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Brief Report   |    
A Peer-Based Assistance Program for Officers With the New York City Police Department: Report of the Effects of Sept. 11, 2001
Frank G. Dowling, M.D.; Gene Moynihan, C.S.W.; Bill Genet, B.A.; Jonathan Lewis, M.D., Ph.D.
Am J Psychiatry 2006;163:151-153. doi:10.1176/appi.ajp.163.1.151

Abstract

Few data on stress symptoms related to the World Trade Center disaster in law enforcement personnel have been reported. Most New York City Police Department (NYPD) officers had significant exposure to the events of Sept. 11, 2001. Approximately 5,000 officers responded within the first 2 days, and more than 25,000 officers worked at ground zero, the morgues, or the Staten Island landfill. Because the police are the first line of defense against terrorist attacks, it is imperative that they maintain optimal health and functioning. Concern for the long-term effects from traumatic exposure is warranted. In partnership with Project Liberty, peer officers and clinicians from the Police Organization Providing Peer Assistance performed outreach, support work, and screening for stress symptoms related to the disaster in the NYPD from December 2002 until December 2003. Psychological issues in law enforcement personnel, a description of the outreach program, and data from these screenings are presented.

Abstract Teaser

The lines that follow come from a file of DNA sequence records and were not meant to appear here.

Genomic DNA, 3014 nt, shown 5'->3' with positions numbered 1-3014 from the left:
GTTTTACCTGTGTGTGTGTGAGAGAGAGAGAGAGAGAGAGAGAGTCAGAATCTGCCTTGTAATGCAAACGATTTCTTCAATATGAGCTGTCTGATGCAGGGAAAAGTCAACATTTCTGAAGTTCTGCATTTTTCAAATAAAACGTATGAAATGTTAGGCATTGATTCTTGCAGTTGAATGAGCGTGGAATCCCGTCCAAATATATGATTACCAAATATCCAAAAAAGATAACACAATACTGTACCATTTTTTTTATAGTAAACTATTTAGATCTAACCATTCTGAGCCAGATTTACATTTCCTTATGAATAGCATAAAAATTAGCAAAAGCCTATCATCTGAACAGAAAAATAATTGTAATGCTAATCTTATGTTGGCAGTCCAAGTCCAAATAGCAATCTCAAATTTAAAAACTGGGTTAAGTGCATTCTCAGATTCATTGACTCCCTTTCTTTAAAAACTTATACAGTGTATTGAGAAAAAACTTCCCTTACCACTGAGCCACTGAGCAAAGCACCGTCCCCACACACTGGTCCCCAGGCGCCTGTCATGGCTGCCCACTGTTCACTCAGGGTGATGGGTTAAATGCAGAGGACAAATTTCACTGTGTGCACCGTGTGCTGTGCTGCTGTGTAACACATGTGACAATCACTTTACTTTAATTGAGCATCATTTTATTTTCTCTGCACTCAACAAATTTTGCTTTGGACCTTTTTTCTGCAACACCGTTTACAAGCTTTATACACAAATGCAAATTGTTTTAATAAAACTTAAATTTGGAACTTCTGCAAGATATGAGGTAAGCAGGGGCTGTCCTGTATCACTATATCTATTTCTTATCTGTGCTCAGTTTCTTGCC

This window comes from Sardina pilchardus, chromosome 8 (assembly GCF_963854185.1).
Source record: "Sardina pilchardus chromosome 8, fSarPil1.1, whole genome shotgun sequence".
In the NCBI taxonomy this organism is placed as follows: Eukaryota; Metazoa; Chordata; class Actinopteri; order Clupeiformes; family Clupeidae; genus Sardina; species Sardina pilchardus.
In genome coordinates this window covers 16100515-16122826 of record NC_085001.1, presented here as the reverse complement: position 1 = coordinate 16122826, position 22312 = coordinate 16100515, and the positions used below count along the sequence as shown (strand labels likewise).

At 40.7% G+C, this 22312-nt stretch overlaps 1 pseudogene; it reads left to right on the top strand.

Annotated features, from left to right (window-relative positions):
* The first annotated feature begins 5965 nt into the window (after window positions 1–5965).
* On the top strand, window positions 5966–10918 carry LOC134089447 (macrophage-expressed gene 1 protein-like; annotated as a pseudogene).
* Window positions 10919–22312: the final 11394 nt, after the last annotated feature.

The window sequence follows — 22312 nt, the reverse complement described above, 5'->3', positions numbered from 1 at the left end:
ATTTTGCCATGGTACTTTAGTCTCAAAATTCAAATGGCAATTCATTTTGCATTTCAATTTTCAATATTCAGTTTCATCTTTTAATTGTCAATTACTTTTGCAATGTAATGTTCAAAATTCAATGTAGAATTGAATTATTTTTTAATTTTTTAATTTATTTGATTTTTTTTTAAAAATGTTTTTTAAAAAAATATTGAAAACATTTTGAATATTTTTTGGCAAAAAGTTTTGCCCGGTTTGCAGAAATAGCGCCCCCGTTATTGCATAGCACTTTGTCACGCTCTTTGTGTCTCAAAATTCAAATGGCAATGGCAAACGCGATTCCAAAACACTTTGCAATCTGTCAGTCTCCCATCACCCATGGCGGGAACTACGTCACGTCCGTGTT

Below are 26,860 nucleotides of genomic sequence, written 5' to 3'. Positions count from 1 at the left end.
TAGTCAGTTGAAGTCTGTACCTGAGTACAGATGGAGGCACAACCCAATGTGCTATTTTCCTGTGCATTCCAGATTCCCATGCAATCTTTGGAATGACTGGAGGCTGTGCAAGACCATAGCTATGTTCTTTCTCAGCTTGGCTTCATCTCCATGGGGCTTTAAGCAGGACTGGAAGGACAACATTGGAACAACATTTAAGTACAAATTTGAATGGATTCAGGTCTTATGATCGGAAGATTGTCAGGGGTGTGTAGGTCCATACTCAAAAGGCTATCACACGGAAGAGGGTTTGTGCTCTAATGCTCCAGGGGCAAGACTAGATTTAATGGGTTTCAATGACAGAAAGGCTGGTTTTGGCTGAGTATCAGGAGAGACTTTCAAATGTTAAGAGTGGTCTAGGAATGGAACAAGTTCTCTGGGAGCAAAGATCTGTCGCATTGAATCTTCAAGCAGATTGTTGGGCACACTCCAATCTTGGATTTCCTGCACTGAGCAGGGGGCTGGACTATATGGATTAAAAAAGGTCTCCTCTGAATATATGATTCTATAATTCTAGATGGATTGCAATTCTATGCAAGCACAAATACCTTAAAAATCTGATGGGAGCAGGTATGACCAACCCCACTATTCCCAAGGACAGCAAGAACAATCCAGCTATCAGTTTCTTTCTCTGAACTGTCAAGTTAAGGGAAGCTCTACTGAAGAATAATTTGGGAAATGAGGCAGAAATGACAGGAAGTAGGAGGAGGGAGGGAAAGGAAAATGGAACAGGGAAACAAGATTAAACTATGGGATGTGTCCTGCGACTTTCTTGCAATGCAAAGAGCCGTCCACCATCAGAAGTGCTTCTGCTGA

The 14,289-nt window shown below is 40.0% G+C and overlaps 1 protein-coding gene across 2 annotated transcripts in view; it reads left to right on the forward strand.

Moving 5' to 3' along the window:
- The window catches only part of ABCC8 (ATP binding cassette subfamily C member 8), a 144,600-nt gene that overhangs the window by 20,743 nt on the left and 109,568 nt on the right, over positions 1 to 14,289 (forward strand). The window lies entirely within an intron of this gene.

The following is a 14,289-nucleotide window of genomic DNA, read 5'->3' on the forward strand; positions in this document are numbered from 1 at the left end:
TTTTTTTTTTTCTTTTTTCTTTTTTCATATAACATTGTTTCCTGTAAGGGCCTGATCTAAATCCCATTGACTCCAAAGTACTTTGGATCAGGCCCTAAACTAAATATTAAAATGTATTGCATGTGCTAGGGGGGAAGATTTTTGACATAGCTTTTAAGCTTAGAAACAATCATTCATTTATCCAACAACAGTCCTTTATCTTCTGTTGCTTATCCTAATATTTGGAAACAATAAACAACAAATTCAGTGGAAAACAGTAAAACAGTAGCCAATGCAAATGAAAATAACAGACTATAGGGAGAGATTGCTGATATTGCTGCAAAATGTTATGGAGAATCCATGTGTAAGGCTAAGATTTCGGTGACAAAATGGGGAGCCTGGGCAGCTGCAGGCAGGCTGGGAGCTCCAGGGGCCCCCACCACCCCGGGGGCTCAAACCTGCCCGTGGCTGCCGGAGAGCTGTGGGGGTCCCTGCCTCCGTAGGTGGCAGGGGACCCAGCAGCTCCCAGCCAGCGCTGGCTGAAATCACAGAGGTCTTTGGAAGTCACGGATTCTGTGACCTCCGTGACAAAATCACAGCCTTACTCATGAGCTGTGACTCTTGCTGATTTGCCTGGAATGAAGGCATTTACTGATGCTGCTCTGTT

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Exposure to trauma is inherent in police work. It has been reported that about one-third of police officers exposed to various work-related traumatic incidents develop significant posttraumatic stress symptoms (1). Alcohol use is an acceptable, common, sometimes encouraged, legal way of relieving stress in police culture. A survey (2) found that 20% of police officers met criteria for alcohol abuse. Police work may be complicated by marital and family problems. Officers and their partners consistently find the job itself to be a source of relationship difficulties (3, 4). Posttraumatic stress disorder (PTSD) and alcohol abuse may lead to excessive aggression. Police families have been found to experience higher rates of domestic violence than the civilian population (5). All of these factors may contribute to the high rate of police suicide. The consensus is that the police suicide rate is about 1.5 times higher than the rate of suicide in the general population (6). Fears of stigmatization, negative job consequences (such as modified assignments or losing one’s weapon), and perceptions of personal weakness or failure prevent police officers from seeking assistance (7, 8). To be effective, police assistance programs must overcome these obstacles.